The US job market is slowly getting stronger, but the damage from the recession is far from being repaired. Since 2007, middle-class jobs in America have been disappearing, and they're being replaced by more and more low-wage work. The Federal Reserve Bank of San Francisco broke down the job numbers from the National Employment Law Project to show how big this problem really is. During the recession, 60 percent of job losses were from so-called "mid-wage occupations" that paid between $13.83 and $21.13 an hour. However, only 27 percent of the jobs created during the recovery pay somewhere within that range. Since 2010, low-paying jobs have dominated the recovery, and 58 percent of new jobs pay less than $13.83 per hour. Middle-class jobs have simply disappeared, and more Americans are working in low-wage sectors like food service and retail. Some experts say that this shift is the result of American jobs being shipped overseas, while others argue that US workers are simply getting paid less for the same work. Whatever the reason, middle-class jobs have been disappearing faster since the recession. If we don't reverse this trend, income inequality in our country is only going to get worse.
Only one third of people with intellectual disabilities are working. According to a new survey from the Special Olympics, the employment rate of people with these disabilities is about half of the rate of the general population. And those who are working may be getting shafted by their employers because of a loophole in federal labor law that allows companies to pay disabled workers less than minimum wage. Although that provision is supposed to help these people find work, some companies and organizations like Goodwill Industries pay disabled workers as little as 22 cents an hour. Considering this information, it's no surprise that people with disabilities are three times more likely to live in poverty, although that does not mean it's acceptable. Some disabled workers will get a raise thanks to President Obama's recent executive order increasing the minimum wage for federal contractors, but we must do more to address this problem. It's time for Congress to pass a bipartisan bill to close this discriminatory loophole altogether. All employees should be paid for their work, and shouldn't be treated like slaves because of a disability.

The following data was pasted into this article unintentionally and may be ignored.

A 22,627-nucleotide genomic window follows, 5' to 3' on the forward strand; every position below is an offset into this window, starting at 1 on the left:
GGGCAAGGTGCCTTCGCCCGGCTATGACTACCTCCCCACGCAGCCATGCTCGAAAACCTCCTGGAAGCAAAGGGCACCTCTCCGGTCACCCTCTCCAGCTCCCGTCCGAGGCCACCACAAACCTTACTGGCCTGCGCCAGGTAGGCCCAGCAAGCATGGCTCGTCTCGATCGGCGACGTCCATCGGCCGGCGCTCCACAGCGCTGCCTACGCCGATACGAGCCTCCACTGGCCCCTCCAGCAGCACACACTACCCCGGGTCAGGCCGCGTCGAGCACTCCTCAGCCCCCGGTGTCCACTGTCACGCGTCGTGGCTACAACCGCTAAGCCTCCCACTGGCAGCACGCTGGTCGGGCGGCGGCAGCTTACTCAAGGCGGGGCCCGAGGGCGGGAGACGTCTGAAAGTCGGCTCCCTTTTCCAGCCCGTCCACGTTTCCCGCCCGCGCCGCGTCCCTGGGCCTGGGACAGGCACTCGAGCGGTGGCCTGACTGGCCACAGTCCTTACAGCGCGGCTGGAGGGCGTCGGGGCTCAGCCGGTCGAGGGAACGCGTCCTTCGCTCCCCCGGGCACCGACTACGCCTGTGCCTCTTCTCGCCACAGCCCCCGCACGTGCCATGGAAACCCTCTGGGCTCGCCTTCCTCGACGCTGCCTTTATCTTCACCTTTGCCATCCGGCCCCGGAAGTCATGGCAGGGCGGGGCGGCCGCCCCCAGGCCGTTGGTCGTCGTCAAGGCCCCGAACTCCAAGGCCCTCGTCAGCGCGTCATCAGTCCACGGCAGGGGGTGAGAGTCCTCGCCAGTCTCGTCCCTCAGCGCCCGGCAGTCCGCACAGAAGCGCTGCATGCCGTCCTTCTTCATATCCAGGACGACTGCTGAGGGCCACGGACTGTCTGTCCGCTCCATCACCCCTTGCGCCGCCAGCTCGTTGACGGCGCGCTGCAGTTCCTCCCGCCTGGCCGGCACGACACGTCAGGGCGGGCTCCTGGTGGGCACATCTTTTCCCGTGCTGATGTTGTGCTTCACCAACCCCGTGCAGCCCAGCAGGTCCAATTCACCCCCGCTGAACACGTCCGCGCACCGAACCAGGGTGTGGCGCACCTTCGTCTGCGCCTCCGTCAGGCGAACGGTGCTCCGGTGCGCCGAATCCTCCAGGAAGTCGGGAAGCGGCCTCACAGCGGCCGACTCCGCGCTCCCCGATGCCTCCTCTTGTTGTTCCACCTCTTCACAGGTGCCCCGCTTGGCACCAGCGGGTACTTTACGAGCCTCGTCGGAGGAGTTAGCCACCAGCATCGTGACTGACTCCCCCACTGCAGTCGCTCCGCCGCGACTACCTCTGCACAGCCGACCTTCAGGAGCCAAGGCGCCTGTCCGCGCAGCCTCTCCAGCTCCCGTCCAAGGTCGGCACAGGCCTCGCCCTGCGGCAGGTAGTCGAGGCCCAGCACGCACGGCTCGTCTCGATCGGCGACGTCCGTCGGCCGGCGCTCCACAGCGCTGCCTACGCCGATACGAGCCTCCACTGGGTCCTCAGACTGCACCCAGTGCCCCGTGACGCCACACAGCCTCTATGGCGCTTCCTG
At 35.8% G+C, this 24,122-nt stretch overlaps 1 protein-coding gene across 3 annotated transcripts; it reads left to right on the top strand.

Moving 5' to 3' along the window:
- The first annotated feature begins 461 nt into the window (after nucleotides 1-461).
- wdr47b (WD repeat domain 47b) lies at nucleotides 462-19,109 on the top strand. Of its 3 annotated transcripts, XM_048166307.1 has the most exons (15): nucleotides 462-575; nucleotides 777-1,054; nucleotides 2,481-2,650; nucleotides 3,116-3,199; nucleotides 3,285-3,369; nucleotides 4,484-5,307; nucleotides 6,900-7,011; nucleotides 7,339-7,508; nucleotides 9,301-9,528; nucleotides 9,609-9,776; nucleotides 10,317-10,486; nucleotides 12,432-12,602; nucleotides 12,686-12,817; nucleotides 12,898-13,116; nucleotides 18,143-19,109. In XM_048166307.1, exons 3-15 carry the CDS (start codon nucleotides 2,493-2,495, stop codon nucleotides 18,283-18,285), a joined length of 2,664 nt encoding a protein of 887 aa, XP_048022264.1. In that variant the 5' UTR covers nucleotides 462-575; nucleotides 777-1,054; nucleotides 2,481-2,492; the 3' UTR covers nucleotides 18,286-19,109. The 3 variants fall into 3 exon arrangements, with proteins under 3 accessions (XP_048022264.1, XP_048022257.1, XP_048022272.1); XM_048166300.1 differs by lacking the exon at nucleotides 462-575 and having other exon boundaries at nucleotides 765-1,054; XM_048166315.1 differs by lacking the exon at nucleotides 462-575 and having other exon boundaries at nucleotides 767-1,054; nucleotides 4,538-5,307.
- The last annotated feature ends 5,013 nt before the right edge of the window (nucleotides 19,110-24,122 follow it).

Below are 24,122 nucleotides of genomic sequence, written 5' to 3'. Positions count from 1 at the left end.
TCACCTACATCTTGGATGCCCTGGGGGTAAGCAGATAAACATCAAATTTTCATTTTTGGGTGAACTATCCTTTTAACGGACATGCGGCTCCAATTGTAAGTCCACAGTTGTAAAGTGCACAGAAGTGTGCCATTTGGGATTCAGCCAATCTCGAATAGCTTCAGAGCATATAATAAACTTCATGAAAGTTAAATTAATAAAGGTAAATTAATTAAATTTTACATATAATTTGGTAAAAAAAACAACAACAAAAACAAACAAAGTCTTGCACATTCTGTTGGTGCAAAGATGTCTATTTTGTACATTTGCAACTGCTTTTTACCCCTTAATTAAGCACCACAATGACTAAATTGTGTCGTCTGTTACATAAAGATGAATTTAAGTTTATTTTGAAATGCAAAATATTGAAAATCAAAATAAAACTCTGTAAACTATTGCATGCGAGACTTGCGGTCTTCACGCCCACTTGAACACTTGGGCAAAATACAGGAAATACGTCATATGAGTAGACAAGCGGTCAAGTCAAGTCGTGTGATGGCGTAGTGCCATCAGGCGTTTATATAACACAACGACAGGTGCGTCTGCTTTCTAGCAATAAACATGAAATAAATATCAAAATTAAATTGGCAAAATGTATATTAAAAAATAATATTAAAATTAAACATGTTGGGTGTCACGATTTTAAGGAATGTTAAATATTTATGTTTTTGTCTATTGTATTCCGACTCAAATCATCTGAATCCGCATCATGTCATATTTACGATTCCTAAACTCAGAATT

And finally... For many Americans, the dream of home ownership has become a fantasy. But, that won't stop the finance industry from cashing in. According to the real estate magazine, CRE Finance World, declining incomes have kept more US families out of the housing market. So, the banksters have begun securitizing the rental market. According to Deutsche Bank analyst Harris Trifon, the rental housing securities market will grow from $5 billion dollars to $20 billion dollars by the end of this year. Not only are the gamblers on Wall Street creating a dangerous new derivatives market, but tenants are renting from faceless corporate landlords who care more about making a profit than about caring for rental property. We should never underestimate the banksters' ability to come up with greedy new ways to gamble.
And that's the way it is - for the week of February 24, 2014 – I'm Thom Hartmann – on the Economic and Labor News.